You Will Conform!

This past January, Em started in a great program offered here in Historic Northeast Kansas City, Harmony Project. It is a program designed for inner-city at-risk youth and is free. Free as in…

Free music instruction

Free training in vocals and choir

Free instruments, including the use of a child-size cello this fall

And free is very, very nice. Each Tuesday and Thursday afternoon, from 4-5:30 and on Saturdays from 10am – noon, Em learns how to read music, how to sing in a choir, and more.

Despite Em not being an at-risk youth or within their income requirements, she was welcomed by the organizers of this program and they seem to truly like her.

There is one drawback…

The other day she finally came to us and told us she is having trouble with some of the other children. They found out she is homeschooled and have told her that she…

  • Has to go to school
  • Isn’t learning if she is not in school

They have also begun to tease her…”You don’t know anything, you don’t go to school.” And on and on.

She came to her dad first, and he told me, so I talked with her today.

I tried to make her understand why these kids would say these things. All she wants is for them to be her friends and she is sad that they are acting like this. I explained that, when a child is surrounded by age-mates, when they are told each day to do a certain number of things without deviation, when they are treated the same, expected to do, learn and regurgitate the same things…this is conformity. They learn conformity.

And they learn to praise conformity in others.

“If your nose was purple, that’s all they would see or want to talk about. That purple nose of yours.” I explained to her. “If you had six fingers on one hand, that would be all they would talk about. Because that would make you different from them. And in their world, different is not good, different is BAD.”

I didn’t know how to advise her. How could I help her resolve this? Was there any resolution to be had?

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I gave her some suggestions. And I have no idea if they would work. Afterwards we read about Emperor Justinian and his wife the Empress Theodora. “Before they start in, tell them about the Emperor Justinian and his wife, the Empress Theodora,” I said, “Make sure they know it is history – a history they will probably never learn in public school because too much time is spent on reviewing, without end, the same basic histories instead of some of the more interesting pieces of it. And if they don’t believe you, I will be there to pick you up and you can ask me to tell them the story and I will.”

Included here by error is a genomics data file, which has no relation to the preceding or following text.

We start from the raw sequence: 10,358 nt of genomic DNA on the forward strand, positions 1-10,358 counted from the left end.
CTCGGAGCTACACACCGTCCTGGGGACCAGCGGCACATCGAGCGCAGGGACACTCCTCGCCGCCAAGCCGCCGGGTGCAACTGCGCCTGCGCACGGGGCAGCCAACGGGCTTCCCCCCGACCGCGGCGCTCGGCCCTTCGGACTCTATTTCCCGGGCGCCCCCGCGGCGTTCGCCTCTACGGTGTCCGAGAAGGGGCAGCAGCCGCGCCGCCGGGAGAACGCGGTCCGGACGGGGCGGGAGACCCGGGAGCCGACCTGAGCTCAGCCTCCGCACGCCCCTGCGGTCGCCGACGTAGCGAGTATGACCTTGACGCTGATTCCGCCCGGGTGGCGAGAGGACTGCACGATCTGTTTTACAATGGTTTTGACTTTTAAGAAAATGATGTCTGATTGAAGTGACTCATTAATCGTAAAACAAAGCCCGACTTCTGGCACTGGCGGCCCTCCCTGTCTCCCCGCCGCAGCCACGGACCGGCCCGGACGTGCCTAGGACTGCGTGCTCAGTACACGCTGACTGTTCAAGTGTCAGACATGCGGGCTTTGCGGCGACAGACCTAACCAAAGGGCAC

She smiled then. She knows she is learning, that she is growing each day and practicing/retaining more and more.

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This was never more evident than in our trip to the Overland Park Arboretum yesterday for a KC-CIRCLE class.

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As we walked through the grounds with the docent, Em talked confidently, pointing out different plants that she knew and impressing our guide. Herbs, knowing obscure facts like that lamb’s ear (the larger varieties) were used for toilet paper by native Americans, or that dandelions have medicinal qualities, and much more.

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There is conformity…

And then there is letting the world be your teacher…

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I’m happy we have chosen the latter.

Homeschool Budget

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For the past couple of years I have had a homeschool budget set for $600 per year. And while it very well may increase in the years to come, that has been the average expenditures for us over the past few years.

Mainly this budget consists of classes at LEARN, KC-CIRCLE, LEARN Math & Science Club, summer camps, and a small number of books.

And since I was reviewing my budget a lot in the past few weeks, I couldn’t help but wonder if that amount of money was being spent in the right places. More specifically, I wanted to know what Emily wanted to spend that money on.

So today we spent about half an hour taking a look at that money and generating possible options.

OPTION 1:

  • LEARN classes 3 classes per semester, approx. $100 per semester, or $200/year
  • KC-CIRCLE classes, $66 per semester, 3 sessions per year, $200/year
  • One week of summer camp $180. $20 remaining for books.

OPTION 2:

  • LEARN classes, cap of 2 classes per semester, approx. $75/semester or $150/yr
  • KC-CIRCLE classes, cap of $30 per session, or $90 per year
  • two weeks of summer camp, $360

OPTION 3:

  • LEARN Science & Math club, limited to 1 semester per year, $160